Patient engagement and involvement

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Part of Inquiry into the quality of general practice in England

The role of the patient is no longer as a passive recipient of care. Nowadays doctors are expected to engage patients in their own health, care and treatment. There are also a number of initiatives to encourage patient involvement in the design, planning and delivery of health services.

Related document: The quality of patient engagement and involvement in primary care

What did we explore?

To inform its work, the Inquiry panel commissioned a research project from Picker Institute Europe to examine the role of patient engagement and involvement in the quality and development of general practice services. The quality of patient engagement and involvement in primary care explores how to improve and measure the quality of the engagement process, and reviews good practice examples of patient involvement. The paper's authors are Suzanne Parsons, Anna Winterbottom, Peter Cross and Don Redding.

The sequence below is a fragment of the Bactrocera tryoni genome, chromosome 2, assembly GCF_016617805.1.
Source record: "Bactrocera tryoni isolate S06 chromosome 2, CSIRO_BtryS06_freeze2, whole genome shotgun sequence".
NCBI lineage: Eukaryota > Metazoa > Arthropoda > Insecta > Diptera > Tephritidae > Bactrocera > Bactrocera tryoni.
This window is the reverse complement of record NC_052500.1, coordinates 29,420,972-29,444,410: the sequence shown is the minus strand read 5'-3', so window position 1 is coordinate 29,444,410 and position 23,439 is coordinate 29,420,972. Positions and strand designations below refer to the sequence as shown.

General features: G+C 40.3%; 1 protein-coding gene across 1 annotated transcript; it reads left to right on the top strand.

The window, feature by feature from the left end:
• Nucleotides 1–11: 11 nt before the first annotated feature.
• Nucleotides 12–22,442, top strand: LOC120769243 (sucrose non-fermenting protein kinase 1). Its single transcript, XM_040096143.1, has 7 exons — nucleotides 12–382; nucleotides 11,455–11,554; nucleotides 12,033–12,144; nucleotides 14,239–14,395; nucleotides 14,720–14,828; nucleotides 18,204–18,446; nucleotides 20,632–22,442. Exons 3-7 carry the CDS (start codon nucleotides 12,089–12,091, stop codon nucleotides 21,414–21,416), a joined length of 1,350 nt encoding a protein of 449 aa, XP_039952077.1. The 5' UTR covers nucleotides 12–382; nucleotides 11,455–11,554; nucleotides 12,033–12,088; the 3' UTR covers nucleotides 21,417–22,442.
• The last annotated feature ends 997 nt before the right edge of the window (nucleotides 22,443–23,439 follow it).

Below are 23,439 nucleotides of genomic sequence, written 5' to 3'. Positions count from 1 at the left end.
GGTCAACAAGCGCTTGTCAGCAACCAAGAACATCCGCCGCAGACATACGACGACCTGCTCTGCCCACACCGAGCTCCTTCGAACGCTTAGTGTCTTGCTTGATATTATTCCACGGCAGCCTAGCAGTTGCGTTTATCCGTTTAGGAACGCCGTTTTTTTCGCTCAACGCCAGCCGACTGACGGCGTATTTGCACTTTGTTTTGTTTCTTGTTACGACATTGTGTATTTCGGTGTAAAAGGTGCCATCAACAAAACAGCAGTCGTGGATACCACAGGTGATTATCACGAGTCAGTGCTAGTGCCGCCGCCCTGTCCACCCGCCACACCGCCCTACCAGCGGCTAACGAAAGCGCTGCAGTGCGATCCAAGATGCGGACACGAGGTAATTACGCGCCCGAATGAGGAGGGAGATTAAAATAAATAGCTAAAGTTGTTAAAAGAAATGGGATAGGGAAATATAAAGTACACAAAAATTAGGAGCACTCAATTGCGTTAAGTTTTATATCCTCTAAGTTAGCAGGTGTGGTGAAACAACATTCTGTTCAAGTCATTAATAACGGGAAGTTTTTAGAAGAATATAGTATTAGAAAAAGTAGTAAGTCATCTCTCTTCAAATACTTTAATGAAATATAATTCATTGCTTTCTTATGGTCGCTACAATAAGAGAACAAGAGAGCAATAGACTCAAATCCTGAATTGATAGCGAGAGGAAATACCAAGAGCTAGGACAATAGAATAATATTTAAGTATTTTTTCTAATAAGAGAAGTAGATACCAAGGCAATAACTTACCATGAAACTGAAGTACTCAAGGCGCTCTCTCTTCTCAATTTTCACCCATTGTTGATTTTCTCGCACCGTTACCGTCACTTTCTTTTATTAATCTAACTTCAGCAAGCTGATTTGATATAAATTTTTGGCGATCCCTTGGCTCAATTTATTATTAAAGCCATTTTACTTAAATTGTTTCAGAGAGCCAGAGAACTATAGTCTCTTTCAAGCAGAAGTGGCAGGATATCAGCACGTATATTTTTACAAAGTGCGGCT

What have we learnt about patient engagement and involvement?

In February 2010 the Inquiry held a seminar on patient engagement and involvement with participants including GPs, practice nurses, NHS executives, health academics and patient representatives.

Key issues raised in discussion include:

  • Whether the power relationships between doctors and patients must shift for real engagement and involvement to take place.
  • The need for GPs to 'reach out' to less accessible populations and make them part of the engagement and involvement process.
  • The role of Local Medical Committees (LMCs) and Local Involvement Networks (LINks) in encouraging general practice to be more engaged and involved.

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